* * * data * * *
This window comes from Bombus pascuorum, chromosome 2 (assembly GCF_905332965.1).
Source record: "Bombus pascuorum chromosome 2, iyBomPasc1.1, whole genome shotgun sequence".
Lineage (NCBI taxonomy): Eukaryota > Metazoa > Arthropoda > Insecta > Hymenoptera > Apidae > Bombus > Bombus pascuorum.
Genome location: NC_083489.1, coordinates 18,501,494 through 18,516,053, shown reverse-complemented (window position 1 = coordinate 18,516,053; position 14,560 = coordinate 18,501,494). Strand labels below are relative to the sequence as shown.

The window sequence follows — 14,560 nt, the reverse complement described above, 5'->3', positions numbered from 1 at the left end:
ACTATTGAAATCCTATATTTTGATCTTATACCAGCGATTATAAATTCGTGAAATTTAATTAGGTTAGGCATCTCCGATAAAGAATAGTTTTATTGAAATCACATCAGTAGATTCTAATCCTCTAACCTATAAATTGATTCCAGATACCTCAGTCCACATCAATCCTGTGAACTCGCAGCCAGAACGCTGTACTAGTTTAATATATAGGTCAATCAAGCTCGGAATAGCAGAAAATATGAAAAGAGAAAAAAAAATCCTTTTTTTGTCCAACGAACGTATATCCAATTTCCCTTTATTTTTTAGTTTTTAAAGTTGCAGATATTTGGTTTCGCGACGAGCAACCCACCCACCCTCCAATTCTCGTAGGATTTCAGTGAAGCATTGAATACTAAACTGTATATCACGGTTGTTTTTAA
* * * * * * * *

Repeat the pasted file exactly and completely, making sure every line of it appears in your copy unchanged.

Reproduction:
This window comes from Bombus pascuorum, chromosome 2 (assembly GCF_905332965.1).
Source record: "Bombus pascuorum chromosome 2, iyBomPasc1.1, whole genome shotgun sequence".
Lineage (NCBI taxonomy): Eukaryota > Metazoa > Arthropoda > Insecta > Hymenoptera > Apidae > Bombus > Bombus pascuorum.
Genome location: NC_083489.1, coordinates 18,501,494 through 18,516,053, shown reverse-complemented (window position 1 = coordinate 18,516,053; position 14,560 = coordinate 18,501,494). Strand labels below are relative to the sequence as shown.

The window sequence follows — 14,560 nt, the reverse complement described above, 5'->3', positions numbered from 1 at the left end:
ACTATTGAAATCCTATATTTTGATCTTATACCAGCGATTATAAATTCGTGAAATTTAATTAGGTTAGGCATCTCCGATAAAGAATAGTTTTATTGAAATCACATCAGTAGATTCTAATCCTCTAACCTATAAATTGATTCCAGATACCTCAGTCCACATCAATCCTGTGAACTCGCAGCCAGAACGCTGTACTAGTTTAATATATAGGTCAATCAAGCTCGGAATAGCAGAAAATATGAAAAGAGAAAAAAAAATCCTTTTTTTGTCCAACGAACGTATATCCAATTTCCCTTTATTTTTTAGTTTTTAAAGTTGCAGATATTTGGTTTCGCGACGAGCAACCCACCCACCCTCCAATTCTCGTAGGATTTCAGTGAAGCATTGAATACTAAACTGTATATCACGGTTGTTTTTAA